From 42′s discussion with Erin Burnett:
ERIN BURNETT: Why do you think Mitt Romney won’t release his tax returns?
BILL CLINTON: I have no idea. But it– (LAUGH) whatever it is it couldn’t be as bad as not doin’ it. I mean– you know, in his first tax return, the one year he did release all of his income was taxed at 15% capital gain. But he can honestly say he didn’t draw a salary. He was runnin’ for president, so all of his income was investment income. That was the law, whether people like it or not it was the law, he fully complied with the law.
He also gave away 16% of his income, and presumably most of it to the Mormon Church. But it didn’t hurt– I mean, I think– you know, with everyone else being so much more forthcoming it raises the question of whether he thinks it should be a different set of rules for him than everybody else.
And that’s a problem for him. But I don’t know enough about it, but he obviously has concluded that the damage he’s taking for now doing it is greater than the damage he’d take from doing it. But it’s hard to imagine that that’s true.
ERIN BURNETT: Right, that there’s something that bad in there. I mean– ’cause giving money to the Mormon Church, I mean, it was about 51%. And then for the estimated numbers he gave for 2011 about 80% to the Mormon Church. So presumably people already know that and are all right with that, I mean, even if there was some sort of–
BILL CLINTON: I think that’s– you know, commendable.
ERIN BURNETT: –I don’t know, perceived issue PR-wise with Mormonism.
BILL CLINTON: They do a lot of good work around the world. You know, the– Hawaii for example is the only state in America that has totally equal public school funding, but they only have about 2/3 to 70% of their kids in public schools because before Hawaii was a state the Mormons and others but primarily Mormons came there and set up these schools.
So– I remember when I was president I helped– secure the release of some Mormon missionaries who were in Peru and had been apprehended and imprisoned but their radical group, Sendero Luminoso, before it was eliminated. So I just can’t figure out why he doesn’t do it. I think it’s a mistake, I think he ought to do it. He ought to release a decade’s worth of tax returns.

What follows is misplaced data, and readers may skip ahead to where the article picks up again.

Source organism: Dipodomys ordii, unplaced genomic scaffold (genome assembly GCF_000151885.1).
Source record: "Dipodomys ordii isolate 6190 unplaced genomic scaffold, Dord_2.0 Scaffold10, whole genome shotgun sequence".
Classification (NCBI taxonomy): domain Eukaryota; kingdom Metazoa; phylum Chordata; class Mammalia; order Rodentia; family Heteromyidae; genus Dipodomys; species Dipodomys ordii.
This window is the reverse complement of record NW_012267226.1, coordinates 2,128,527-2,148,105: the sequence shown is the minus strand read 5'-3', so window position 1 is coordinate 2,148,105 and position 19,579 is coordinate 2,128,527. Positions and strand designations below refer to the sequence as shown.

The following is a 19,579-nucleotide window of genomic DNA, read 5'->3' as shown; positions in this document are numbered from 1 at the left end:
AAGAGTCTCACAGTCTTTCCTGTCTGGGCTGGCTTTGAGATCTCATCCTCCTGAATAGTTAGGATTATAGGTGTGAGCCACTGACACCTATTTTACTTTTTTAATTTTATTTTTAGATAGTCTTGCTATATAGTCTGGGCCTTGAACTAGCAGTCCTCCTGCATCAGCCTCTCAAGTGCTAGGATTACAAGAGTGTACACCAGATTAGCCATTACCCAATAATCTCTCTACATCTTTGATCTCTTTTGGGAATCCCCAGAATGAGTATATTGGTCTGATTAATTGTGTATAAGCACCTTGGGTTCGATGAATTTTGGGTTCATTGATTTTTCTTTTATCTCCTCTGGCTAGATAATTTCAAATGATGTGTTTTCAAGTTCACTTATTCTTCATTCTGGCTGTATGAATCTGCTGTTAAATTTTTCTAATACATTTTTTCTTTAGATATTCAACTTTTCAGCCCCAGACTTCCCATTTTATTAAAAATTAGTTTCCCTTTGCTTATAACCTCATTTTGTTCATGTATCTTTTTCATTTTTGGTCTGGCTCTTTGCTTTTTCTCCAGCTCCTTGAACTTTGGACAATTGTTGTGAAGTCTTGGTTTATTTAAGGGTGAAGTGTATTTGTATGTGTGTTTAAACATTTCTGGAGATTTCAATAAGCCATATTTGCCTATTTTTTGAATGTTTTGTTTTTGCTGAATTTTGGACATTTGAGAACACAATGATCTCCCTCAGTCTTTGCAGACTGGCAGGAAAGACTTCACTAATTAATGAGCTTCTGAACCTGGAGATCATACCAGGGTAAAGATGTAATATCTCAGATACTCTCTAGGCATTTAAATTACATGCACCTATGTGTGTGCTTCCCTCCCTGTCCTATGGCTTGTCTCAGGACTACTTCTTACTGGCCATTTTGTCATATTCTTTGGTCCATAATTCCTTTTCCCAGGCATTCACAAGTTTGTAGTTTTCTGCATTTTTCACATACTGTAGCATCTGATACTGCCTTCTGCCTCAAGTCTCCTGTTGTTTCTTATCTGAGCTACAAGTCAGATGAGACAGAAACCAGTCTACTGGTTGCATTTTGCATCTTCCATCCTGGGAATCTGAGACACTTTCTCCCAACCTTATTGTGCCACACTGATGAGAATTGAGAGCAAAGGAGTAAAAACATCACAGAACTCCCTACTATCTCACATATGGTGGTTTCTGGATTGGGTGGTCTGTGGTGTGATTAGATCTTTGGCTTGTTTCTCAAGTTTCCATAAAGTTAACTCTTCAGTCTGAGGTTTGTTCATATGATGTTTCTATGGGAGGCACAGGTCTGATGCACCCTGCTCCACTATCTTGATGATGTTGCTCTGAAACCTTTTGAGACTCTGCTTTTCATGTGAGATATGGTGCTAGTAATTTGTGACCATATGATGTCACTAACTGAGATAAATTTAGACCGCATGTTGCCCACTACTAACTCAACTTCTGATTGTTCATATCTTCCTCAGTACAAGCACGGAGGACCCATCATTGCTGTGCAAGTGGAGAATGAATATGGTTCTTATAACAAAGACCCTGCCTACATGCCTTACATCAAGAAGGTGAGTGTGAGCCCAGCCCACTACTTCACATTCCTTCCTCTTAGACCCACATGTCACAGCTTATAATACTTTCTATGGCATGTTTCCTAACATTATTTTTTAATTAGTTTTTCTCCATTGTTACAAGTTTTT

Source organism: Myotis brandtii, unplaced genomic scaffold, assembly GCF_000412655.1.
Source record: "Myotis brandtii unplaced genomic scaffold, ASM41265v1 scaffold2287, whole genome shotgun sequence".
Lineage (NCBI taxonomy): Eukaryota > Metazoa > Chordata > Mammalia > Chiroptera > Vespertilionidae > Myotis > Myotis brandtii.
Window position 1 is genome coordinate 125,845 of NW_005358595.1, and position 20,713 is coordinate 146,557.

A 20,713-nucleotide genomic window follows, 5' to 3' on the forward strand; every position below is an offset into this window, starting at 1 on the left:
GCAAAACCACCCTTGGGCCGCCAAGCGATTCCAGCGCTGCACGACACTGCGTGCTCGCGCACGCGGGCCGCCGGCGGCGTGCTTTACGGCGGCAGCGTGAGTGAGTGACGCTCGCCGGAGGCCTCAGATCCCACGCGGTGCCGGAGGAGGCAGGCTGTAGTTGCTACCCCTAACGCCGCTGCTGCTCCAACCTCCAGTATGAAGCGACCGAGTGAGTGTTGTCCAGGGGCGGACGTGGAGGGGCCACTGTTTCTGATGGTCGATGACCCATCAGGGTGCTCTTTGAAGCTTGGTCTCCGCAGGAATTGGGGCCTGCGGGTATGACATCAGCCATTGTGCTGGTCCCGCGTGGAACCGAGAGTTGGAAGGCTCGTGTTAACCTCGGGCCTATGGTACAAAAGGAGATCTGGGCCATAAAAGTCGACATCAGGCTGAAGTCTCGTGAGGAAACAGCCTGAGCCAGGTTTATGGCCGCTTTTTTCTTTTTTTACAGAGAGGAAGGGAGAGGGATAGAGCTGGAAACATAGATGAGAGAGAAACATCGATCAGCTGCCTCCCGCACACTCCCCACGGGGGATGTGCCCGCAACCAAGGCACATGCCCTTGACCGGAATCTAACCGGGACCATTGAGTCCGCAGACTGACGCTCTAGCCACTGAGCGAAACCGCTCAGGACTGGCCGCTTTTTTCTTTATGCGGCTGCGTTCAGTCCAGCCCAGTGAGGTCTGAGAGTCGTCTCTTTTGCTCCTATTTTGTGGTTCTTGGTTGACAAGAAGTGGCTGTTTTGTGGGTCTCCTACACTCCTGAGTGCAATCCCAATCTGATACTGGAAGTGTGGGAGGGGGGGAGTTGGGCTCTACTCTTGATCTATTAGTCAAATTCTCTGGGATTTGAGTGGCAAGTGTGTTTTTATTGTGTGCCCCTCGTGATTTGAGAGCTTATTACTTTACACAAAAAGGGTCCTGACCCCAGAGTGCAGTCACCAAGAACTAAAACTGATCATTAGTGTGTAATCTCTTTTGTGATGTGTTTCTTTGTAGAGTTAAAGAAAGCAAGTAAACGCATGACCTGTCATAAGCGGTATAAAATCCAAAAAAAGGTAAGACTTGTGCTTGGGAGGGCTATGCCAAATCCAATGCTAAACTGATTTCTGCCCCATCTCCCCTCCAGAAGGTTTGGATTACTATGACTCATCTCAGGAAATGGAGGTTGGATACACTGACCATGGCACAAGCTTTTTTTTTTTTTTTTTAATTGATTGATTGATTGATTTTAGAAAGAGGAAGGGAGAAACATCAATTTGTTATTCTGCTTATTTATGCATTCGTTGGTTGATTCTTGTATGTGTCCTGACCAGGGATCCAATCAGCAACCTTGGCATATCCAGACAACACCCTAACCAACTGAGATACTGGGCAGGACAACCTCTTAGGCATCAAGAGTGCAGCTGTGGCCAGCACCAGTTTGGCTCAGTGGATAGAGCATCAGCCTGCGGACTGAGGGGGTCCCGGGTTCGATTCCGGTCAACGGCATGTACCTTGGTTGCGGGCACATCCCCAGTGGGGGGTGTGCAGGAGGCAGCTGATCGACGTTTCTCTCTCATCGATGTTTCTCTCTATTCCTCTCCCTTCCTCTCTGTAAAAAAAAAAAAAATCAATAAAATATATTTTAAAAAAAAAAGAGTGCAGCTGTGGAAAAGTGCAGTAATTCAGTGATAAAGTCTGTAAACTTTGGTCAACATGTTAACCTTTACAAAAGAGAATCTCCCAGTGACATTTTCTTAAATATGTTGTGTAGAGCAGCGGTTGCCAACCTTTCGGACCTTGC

ERIN BURNETT: That’s right, just deluge the press with all 50,000 pages or whatever it might be.
BILL CLINTON: Yeah– I– that’s what I think.
ERIN BURNETT: Should anything be off the table when you run for president? I guess that’s the question, seems that’s what his issue– that he said, “Well, this is– I’m gonna draw the privacy line here.” I mean, do you think that there’s anything to that or that in this day and age everything, your personal life, your tax life, whatever it might be, that you just have to accept that and put it in the public eye?
BILL CLINTON: Well, I think that the press now much more than in the ’80s and ’90s has– is somewhat more sensitive to the purely personal aspects of a person’s life. But things that relate to your business activities or your public activities– in Governor Romney’s case his governorship of Massachusetts, the Olympics and Bain Capital and the taxes that are heavily related to all that, I don’t think you can say you think they should be off the table and if the law doesn’t require you to disclose something you can gut it out.
I mean, he’s defended the work that he’s done, he’s talked a lot about his pride in the Olympics. He’s had to explain why he’s now against the law the he signed as a solution for the country. It’s hard to– again may change a little bit from election to election but when it’s things that are right at the core of what your public philosophy is I think that’s always gonna be relevant.
ERIN BURNETT: When you look at him running– I mean, I know you’ve talked about him being qualified and– and certainly he is when you look at his background. Obviously I know you don’t– you’re not gonna vote for him obviously, right?
BILL CLINTON: No, I’m not gonna vote for him.
ERIN BURNETT: Okay, just makin’ sure, I mean —
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